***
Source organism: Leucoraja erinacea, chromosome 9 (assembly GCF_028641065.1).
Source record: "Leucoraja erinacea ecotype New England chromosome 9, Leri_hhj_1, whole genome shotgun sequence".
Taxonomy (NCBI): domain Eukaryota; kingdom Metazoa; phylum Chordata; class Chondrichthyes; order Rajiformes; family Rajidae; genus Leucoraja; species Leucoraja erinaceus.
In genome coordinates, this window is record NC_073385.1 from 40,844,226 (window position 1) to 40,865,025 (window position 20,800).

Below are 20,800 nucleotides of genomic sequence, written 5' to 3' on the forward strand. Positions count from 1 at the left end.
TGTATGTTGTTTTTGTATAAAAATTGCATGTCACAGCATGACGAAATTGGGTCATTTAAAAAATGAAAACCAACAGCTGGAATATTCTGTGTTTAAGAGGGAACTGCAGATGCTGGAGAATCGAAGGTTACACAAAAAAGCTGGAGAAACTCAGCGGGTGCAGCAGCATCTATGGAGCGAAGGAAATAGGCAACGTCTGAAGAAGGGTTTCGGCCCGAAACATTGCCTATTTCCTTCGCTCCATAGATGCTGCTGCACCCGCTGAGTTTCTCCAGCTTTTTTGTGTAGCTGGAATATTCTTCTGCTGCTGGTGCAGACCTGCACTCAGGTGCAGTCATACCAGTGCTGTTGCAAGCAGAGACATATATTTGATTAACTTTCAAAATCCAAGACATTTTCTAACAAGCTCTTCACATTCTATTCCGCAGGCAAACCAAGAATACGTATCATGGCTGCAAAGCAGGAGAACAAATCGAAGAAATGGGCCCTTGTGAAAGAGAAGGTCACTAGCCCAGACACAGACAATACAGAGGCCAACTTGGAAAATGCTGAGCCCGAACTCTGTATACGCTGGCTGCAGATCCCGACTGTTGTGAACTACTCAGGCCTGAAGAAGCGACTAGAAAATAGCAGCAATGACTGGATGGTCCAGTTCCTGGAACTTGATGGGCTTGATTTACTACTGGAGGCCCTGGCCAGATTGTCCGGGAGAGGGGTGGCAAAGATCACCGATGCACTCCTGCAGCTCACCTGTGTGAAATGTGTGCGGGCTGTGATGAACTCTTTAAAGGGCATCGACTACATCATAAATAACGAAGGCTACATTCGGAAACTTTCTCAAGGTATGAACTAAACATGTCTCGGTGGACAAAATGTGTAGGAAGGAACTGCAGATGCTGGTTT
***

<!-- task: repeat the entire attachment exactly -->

Source organism: Leucoraja erinacea, chromosome 9 (assembly GCF_028641065.1).
Source record: "Leucoraja erinacea ecotype New England chromosome 9, Leri_hhj_1, whole genome shotgun sequence".
Taxonomy (NCBI): domain Eukaryota; kingdom Metazoa; phylum Chordata; class Chondrichthyes; order Rajiformes; family Rajidae; genus Leucoraja; species Leucoraja erinaceus.
In genome coordinates, this window is record NC_073385.1 from 40,844,226 (window position 1) to 40,865,025 (window position 20,800).

Below are 20,800 nucleotides of genomic sequence, written 5' to 3' on the forward strand. Positions count from 1 at the left end.
TGTATGTTGTTTTTGTATAAAAATTGCATGTCACAGCATGACGAAATTGGGTCATTTAAAAAATGAAAACCAACAGCTGGAATATTCTGTGTTTAAGAGGGAACTGCAGATGCTGGAGAATCGAAGGTTACACAAAAAAGCTGGAGAAACTCAGCGGGTGCAGCAGCATCTATGGAGCGAAGGAAATAGGCAACGTCTGAAGAAGGGTTTCGGCCCGAAACATTGCCTATTTCCTTCGCTCCATAGATGCTGCTGCACCCGCTGAGTTTCTCCAGCTTTTTTGTGTAGCTGGAATATTCTTCTGCTGCTGGTGCAGACCTGCACTCAGGTGCAGTCATACCAGTGCTGTTGCAAGCAGAGACATATATTTGATTAACTTTCAAAATCCAAGACATTTTCTAACAAGCTCTTCACATTCTATTCCGCAGGCAAACCAAGAATACGTATCATGGCTGCAAAGCAGGAGAACAAATCGAAGAAATGGGCCCTTGTGAAAGAGAAGGTCACTAGCCCAGACACAGACAATACAGAGGCCAACTTGGAAAATGCTGAGCCCGAACTCTGTATACGCTGGCTGCAGATCCCGACTGTTGTGAACTACTCAGGCCTGAAGAAGCGACTAGAAAATAGCAGCAATGACTGGATGGTCCAGTTCCTGGAACTTGATGGGCTTGATTTACTACTGGAGGCCCTGGCCAGATTGTCCGGGAGAGGGGTGGCAAAGATCACCGATGCACTCCTGCAGCTCACCTGTGTGAAATGTGTGCGGGCTGTGATGAACTCTTTAAAGGGCATCGACTACATCATAAATAACGAAGGCTACATTCGGAAACTTTCTCAAGGTATGAACTAAACATGTCTCGGTGGACAAAATGTGTAGGAAGGAACTGCAGATGCTGGTTT